Women’s football doesn’t get much press these days, which is a shame given that the England team are ranked fourth in the world, have just beaten Austria 3-0 and should do well in the Euros this summer. However, they’ve been drawn in a group against France, Switzerland - and Iceland, but it would be good to see the ladies team pull off what the men couldn’t.

But as we’ve seen, sex discrimination is rife throughout the world of football. This week UEFA unveiled their new executive committee with six new members:

.... it will help to rebuild our image, restore our credibility … No empty promises; no empty words; no scandals. Let’s act. With humility, respect and professionalism.

Amongst the new faces are John Delaney of the Irish FA, winning his seat two days after Ireland’s unpaid womens' team threatened to strike to secure €300 match fees and a set of tracksuits. Delaneys' pay for his part time role - €460k, plus €300-a-day expenses.

Also acting with humility, respect and professionalism is the head of the Polish FA, Zbigniew Boniek, elected two weeks after he stated:

Without exaggeration, when we talk about football, a woman’s input is useless.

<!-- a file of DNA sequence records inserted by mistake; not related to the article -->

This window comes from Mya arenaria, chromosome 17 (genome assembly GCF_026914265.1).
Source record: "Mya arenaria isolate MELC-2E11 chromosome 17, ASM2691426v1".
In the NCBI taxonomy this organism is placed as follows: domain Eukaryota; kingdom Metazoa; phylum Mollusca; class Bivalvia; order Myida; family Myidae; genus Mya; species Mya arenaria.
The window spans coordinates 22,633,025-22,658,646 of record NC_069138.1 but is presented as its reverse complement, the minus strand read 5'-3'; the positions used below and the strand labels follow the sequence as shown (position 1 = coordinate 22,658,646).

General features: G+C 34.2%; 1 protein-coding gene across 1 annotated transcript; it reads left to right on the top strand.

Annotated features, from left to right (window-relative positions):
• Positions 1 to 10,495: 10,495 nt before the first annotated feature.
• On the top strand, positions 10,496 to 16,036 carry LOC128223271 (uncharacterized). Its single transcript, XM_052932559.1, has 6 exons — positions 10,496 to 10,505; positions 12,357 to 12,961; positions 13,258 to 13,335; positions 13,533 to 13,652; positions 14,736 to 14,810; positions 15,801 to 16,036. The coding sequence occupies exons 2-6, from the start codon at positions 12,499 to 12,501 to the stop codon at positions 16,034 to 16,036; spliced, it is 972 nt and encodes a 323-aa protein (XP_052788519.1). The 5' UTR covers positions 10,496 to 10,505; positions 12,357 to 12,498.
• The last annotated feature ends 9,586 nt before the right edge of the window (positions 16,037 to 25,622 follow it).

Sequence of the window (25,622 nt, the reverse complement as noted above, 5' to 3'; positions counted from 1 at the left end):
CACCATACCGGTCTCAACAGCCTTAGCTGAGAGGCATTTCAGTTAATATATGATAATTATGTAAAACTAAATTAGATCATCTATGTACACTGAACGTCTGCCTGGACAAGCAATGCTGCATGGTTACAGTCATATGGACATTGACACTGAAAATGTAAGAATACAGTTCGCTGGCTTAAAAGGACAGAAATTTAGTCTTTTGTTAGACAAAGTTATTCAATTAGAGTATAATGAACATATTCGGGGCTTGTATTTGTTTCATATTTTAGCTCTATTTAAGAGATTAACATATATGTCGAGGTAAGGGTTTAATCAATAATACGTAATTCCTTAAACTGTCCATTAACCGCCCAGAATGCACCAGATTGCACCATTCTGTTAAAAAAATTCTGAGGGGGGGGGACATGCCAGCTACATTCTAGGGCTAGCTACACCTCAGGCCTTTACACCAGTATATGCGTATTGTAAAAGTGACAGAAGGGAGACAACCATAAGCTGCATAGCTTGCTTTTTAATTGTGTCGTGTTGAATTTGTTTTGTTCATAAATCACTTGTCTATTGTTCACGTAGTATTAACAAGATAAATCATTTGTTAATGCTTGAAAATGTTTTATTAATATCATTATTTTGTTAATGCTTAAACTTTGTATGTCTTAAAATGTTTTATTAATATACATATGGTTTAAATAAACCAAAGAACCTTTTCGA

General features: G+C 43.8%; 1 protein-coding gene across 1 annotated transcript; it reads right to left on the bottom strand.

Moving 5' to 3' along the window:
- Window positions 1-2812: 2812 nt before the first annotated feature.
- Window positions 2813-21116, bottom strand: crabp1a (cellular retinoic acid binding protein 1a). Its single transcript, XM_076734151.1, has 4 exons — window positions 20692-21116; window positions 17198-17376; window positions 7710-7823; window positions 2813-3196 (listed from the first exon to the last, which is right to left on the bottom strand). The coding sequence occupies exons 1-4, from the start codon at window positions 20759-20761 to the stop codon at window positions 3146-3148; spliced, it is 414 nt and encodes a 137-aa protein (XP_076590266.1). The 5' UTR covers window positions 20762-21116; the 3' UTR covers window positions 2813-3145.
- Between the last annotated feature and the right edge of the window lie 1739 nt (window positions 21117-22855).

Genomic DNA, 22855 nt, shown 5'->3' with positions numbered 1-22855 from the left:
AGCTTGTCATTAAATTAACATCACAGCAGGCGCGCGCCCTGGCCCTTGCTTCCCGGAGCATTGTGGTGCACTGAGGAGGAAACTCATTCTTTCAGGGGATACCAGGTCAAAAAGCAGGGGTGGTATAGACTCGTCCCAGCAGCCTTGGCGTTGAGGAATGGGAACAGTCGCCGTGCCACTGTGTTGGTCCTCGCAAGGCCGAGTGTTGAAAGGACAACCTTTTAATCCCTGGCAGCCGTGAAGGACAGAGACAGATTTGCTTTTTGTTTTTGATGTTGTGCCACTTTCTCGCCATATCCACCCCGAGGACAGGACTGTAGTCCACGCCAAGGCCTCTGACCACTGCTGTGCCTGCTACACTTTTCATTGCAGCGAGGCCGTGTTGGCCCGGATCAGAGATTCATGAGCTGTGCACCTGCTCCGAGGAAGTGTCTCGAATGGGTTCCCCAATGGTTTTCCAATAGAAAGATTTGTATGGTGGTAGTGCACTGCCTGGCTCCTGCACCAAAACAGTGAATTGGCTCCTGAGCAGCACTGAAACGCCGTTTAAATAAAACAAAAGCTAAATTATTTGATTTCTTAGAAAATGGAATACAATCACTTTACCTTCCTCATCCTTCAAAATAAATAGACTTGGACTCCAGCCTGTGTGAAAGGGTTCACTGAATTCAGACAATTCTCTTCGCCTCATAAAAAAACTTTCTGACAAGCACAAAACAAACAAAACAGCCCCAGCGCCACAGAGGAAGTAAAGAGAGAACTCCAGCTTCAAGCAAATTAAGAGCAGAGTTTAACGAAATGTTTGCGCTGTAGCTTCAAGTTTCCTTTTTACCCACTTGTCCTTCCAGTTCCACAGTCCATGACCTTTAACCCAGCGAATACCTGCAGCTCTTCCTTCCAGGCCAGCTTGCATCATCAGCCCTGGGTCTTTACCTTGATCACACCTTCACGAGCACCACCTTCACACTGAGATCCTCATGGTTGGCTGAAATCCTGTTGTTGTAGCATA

So, a bright future for women’s football in Poland then, and just to confirm his suitability for rebuilding the image of UEFA and restoring it’s credibility, he’d earlier given his reasons for wanting the position:

It’s a bit about vanity, and it’s for convenience. When you’re on the committee, if you want to watch Real v Bayern, you just call and the next day you have plane, hotel and tickets.

Also attractive are the six-figure salary and part-time hours: “I like to have time for golf and horses.”

Well, isn’t he a catch. Further down the food chain, Alain Clément, president of French club Pollestres denied that having ‘Europe’s Top Brothel’ as a shirt sponsor for their women’s team sent the wrong message. In that case, why, one may ask, doesn’t the men’s team play with the same sponsor? Or the U13, U15 or U18 boys?

I think it’s a shame that women’s football doesn’t get the profile it deserves in this country, and a win in the Euros may go a long way to correcting that. However, on the wider stage I think it’s disgraceful that the game is still infected with the sort of ignorant, narrow-minded, distasteful, bigotry and discrimination that have been fought so successfully in other walks of life.

But, like other ‘sensitive’ topics, this is yet one more area that football will sweep under the carpet for as long as it can, and by doing so will attract just the sort of people who will seek to prolong those same prejudices.